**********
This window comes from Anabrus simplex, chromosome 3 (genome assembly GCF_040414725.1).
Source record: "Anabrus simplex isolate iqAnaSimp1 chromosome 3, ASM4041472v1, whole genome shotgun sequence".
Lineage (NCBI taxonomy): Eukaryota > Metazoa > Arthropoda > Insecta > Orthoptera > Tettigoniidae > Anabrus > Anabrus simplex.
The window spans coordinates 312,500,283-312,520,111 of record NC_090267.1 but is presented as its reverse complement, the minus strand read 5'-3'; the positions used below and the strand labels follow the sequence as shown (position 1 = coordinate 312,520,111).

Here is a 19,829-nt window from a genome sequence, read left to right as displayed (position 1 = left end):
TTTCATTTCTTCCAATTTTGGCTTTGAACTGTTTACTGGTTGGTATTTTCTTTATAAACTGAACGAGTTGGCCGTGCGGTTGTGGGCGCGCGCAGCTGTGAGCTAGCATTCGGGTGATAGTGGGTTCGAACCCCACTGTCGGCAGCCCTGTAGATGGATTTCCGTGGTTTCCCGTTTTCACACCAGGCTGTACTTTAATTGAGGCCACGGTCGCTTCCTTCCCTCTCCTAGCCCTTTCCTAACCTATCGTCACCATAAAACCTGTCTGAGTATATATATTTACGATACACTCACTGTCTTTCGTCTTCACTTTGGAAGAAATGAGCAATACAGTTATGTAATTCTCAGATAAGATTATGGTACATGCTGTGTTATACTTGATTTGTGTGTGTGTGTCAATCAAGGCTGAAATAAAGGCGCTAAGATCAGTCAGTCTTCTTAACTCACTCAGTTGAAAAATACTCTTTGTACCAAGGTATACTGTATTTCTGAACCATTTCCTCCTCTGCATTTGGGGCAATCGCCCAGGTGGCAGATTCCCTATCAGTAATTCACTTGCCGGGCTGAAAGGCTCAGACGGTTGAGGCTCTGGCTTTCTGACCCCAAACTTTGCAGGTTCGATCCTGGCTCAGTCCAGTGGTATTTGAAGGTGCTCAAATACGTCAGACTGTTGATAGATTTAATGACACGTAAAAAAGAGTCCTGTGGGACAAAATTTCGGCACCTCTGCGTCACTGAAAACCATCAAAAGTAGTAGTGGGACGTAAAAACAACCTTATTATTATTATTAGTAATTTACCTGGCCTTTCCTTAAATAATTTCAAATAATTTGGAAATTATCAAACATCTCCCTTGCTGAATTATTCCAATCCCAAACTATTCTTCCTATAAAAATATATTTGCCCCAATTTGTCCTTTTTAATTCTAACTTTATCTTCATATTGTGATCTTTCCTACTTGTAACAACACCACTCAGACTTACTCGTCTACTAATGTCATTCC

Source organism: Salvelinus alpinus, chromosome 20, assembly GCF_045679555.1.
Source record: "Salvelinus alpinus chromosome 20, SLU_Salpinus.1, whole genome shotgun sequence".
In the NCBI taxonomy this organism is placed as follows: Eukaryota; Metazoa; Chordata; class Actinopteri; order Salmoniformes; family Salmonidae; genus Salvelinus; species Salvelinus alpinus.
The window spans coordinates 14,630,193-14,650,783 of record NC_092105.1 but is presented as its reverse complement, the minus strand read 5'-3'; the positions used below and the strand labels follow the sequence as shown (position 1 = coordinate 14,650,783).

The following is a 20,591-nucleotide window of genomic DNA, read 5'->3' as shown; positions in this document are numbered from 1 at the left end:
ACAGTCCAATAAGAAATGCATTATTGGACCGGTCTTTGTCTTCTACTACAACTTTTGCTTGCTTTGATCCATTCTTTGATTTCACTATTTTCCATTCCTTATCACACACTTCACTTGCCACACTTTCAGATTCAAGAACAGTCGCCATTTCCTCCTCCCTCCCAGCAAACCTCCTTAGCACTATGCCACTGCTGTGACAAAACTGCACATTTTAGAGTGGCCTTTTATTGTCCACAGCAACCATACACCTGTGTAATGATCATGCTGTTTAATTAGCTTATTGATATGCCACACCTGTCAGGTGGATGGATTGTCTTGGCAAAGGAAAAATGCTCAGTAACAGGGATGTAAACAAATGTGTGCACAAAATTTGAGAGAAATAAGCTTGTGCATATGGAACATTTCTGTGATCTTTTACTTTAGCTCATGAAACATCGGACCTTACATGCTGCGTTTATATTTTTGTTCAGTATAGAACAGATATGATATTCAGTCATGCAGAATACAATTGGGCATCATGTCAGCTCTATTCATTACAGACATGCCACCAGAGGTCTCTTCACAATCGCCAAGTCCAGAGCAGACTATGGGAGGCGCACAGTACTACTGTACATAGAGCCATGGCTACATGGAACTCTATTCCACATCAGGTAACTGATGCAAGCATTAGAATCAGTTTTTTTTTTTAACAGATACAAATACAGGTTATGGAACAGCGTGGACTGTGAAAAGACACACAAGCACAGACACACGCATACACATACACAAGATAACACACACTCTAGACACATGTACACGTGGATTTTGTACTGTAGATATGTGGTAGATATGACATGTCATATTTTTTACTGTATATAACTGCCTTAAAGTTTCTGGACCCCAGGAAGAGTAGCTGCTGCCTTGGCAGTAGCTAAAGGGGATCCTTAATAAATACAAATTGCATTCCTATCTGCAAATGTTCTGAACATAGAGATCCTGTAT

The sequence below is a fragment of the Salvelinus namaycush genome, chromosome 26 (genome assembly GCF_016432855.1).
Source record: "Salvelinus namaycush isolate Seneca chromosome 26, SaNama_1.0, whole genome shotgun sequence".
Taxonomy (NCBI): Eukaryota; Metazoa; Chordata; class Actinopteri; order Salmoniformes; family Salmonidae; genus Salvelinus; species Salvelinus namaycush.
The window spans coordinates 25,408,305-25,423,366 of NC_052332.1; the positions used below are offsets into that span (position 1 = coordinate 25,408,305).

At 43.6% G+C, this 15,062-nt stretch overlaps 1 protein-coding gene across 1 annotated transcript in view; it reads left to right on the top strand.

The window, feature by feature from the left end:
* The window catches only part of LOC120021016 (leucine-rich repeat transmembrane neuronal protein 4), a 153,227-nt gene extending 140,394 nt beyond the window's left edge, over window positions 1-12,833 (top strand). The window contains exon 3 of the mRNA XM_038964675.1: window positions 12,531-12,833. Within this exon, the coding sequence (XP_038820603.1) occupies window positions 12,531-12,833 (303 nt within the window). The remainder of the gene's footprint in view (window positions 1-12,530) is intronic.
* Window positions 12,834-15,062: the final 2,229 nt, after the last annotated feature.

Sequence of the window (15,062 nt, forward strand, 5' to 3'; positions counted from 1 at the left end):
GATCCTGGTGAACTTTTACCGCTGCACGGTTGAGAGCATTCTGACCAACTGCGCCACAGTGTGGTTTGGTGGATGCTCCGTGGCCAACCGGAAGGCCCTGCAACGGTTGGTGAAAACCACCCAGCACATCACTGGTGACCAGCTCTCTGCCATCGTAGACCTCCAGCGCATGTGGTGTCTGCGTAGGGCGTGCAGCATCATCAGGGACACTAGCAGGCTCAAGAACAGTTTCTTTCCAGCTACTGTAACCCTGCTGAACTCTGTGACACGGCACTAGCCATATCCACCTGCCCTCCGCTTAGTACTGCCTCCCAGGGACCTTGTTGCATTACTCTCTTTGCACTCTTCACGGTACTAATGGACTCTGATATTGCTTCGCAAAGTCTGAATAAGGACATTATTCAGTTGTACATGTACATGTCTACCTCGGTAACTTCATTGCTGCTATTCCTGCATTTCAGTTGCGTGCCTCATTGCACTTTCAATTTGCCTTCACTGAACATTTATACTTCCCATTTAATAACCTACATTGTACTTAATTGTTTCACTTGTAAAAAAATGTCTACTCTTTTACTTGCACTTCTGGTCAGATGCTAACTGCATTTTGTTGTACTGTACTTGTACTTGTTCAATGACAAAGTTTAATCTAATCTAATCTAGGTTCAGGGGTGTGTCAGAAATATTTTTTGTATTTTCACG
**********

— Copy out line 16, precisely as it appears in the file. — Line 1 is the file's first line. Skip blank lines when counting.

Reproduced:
The window spans coordinates 25,408,305-25,423,366 of NC_052332.1; the positions used below are offsets into that span (position 1 = coordinate 25,408,305).